Roster turnover could allow lesser recruits to shine early
We had so much fun with the first Preview Week that we’re stretching it out for another!
To kick off another week of content to prepare you for the 2020-21 Horizon League season, we’ll be taking a look at some of the top incoming freshmen. Unlike the Preseason Poll and our All-Horizon League picks, this will be one man’s opinion rather than a poll of our whole staff.
With so much roster upheaval throughout the league, this feels like a season where opportunity could be more important than raw talent with regard to making the All-Freshman team. There are a number of promising freshmen who didn’t make this list including Cleveland State’s Alec Oglesby, Northern Kentucky’s Marques Warrick and UIC’s Demetrius Calip II. While they’re some of the highest regarded players entering the league, they might have a hard time getting enough playing time to earn the honor with so much veteran talent at their position groups. If these three contend for All-Freshman Team spots despite the veteran competition, their fanbases should be very excited for the future.
With that said, here’s my take on who could make up the Horizon League All-Freshman Team in 2021:
Jacob Jones, G, Green Bay – Jacob Jones joins Green Bay after averaging 13.1 points and 5.4 assists for a loaded Jeffersonville High School in 2020. While Green Bay’s guards are responsible for every minute of NCAA Division I playing experience returning to the team this year, the three with significant experience will likely all be in the starting lineup. The 5-foot-10 Jones is a pure point guard and should have ample opportunity to spell PJ Pipes, as Amari Davis and Josh Jefferson are better served playing off-ball.
Kam Farris, G, Robert Morris – Farris joins Robert Morris as a composite 3-star recruit. He averaged 22.7 points, 5.3 rebounds and 2.5 assists per game as a junior at Rice Memorial High School in Vermont on his way to being named the 2018 State Player of the year. Farris transferred to Tabor Academy, where he played until he enrolled at RMU in January of this year. The extra time with the team could prove helpful for the 6-foot-3 guard. Robert Morris will need to fill in over 60 minutes per game following the departures of Josh Williams, Jalen Hawkins and Sayveon McEwen. Expect Farris to get a significant number of those minutes.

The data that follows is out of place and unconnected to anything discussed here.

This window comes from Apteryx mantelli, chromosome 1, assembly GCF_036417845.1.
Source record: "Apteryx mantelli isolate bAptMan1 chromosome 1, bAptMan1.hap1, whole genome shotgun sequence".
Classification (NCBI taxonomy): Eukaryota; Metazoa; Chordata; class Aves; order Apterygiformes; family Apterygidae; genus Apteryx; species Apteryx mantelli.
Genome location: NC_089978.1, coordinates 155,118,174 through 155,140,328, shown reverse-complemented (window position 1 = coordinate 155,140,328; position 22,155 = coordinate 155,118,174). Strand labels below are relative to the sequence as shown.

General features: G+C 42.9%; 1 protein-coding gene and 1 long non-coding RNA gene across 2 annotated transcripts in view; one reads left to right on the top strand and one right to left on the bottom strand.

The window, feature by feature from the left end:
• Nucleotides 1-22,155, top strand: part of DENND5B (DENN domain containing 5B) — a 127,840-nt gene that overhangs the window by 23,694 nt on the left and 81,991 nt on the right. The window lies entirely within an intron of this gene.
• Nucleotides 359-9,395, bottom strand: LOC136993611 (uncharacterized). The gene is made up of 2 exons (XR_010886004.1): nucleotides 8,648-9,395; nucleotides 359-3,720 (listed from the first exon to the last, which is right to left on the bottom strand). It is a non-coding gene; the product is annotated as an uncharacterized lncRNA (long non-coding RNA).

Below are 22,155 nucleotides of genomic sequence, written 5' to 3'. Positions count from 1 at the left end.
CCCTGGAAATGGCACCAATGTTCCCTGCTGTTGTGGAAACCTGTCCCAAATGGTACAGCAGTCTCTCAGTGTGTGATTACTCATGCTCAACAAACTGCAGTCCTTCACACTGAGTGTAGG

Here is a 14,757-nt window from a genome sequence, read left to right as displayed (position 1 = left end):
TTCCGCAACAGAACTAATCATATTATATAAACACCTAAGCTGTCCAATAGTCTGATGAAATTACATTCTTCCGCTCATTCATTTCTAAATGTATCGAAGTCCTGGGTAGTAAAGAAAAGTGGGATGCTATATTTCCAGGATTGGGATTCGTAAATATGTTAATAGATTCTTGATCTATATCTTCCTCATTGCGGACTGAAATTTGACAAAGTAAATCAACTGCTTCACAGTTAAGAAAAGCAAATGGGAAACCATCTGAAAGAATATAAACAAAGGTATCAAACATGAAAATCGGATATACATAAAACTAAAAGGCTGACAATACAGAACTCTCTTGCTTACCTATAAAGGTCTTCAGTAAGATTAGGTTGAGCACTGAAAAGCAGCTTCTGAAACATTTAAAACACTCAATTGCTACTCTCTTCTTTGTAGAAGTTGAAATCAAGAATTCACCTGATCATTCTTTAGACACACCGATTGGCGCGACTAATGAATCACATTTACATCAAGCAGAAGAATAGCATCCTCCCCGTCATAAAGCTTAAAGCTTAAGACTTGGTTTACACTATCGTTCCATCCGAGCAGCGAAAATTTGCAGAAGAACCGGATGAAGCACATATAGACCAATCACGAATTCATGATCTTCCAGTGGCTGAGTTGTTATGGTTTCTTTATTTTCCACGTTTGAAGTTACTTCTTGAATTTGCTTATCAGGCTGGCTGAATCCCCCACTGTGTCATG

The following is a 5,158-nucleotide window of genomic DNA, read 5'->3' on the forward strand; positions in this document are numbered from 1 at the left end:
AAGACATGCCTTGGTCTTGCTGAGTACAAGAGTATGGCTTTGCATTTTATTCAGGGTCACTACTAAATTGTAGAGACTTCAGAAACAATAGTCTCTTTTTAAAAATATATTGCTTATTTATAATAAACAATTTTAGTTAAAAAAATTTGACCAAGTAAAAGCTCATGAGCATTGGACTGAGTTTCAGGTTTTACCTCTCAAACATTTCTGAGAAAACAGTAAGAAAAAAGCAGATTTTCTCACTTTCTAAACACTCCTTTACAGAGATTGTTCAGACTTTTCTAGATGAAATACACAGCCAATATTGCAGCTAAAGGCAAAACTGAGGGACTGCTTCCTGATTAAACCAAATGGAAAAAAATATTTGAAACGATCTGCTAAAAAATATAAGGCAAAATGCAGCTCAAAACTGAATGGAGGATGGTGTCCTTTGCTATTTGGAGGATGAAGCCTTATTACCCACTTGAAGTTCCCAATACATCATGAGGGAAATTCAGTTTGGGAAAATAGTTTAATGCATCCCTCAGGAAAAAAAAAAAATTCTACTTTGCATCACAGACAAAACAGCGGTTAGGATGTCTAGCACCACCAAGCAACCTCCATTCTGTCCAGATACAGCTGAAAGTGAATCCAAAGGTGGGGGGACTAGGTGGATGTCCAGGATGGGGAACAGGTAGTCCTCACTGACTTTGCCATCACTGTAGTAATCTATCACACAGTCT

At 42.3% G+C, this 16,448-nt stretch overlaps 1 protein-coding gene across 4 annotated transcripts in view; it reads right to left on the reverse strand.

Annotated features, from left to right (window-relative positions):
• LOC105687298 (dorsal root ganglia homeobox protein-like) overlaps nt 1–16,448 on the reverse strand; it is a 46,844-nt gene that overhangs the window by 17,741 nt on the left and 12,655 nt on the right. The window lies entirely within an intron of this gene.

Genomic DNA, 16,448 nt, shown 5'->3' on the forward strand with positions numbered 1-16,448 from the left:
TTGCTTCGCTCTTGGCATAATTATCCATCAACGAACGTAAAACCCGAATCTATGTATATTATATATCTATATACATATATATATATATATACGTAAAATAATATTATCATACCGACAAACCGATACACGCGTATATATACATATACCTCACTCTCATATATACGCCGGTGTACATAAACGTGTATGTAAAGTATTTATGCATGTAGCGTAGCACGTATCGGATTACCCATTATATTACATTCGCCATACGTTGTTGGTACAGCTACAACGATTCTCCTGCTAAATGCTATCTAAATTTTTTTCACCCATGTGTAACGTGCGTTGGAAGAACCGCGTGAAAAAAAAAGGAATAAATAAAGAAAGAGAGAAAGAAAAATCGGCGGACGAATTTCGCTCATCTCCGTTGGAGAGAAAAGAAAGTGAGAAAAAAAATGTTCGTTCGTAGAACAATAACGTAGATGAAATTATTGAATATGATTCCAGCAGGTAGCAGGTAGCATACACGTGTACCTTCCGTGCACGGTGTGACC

Trey Townsend, F, Oakland – Townsend is a second generation Oakland University basketball player. His father Skip played for Greg Kampe from 1986 to 1990. The younger Townsend is an excellent athlete with high energy who looks to be on his way to a lot of playing time at Oakland this year. While injured Rashad Williams and currently ineligible Zion Young being able to play could change the lineup, Townsend has been running with the starters. His energy and ability to act as an athletic glue guy out of the gate should allow him ample opportunity to play early, even if it’s in the form of bench minutes.
John Harge, F, Northern Kentucky – Harge initially joined the NKU roster in 2019, but missed all of last season with a torn ACL. If he’s fully recovered, he’ll have the opportunity to jump right into the action for the Norse. Following the graduation of Dantez Walton and the transfer of Silas Adheke, junior Adrian Nelson and fellow freshman David Böhm are the only other front court players on Northern Kentucky’s roster. Nelson seems like he’ll clearly have one front court spot locked down, but the other is up for grabs. With a year in the system, a healthy Harge would seem to have the advantage over Böhm for the spot.
Terrance Thompson, F, Green Bay – Like Harge, Thompson should have ample opportunity to see playing time on a roster that’s severely lacking in post options. Unlike Harge, Thompson won’t even have one Division I experienced front court player to compete with. Tank Hemphill, Manny Patterson and Will Chevalier are all forwards who had eligibility remaining but opted against returning to Green Bay for the 2021 season. As a result, Thompson, Junior College tweener forward Paris Taylor and fellow freshman NAME are the only post players on the Phoenix roster this year. Thompson committed to the Phoenix and Linc Darner after being offered by DePaul, Duquesne, Bradley, Milwaukee and UIC. He remained committed when Green Bay fired Darner and hired Will Ryan. The coaching change could actually help Thompson, as traditional post players didn’t typically see many minutes under Darner. Don’t be surprised if the lack of front court depth means Thompson plays almost as much as Patterson and graduated forward Josh McNair combined for, about 30 minutes per game.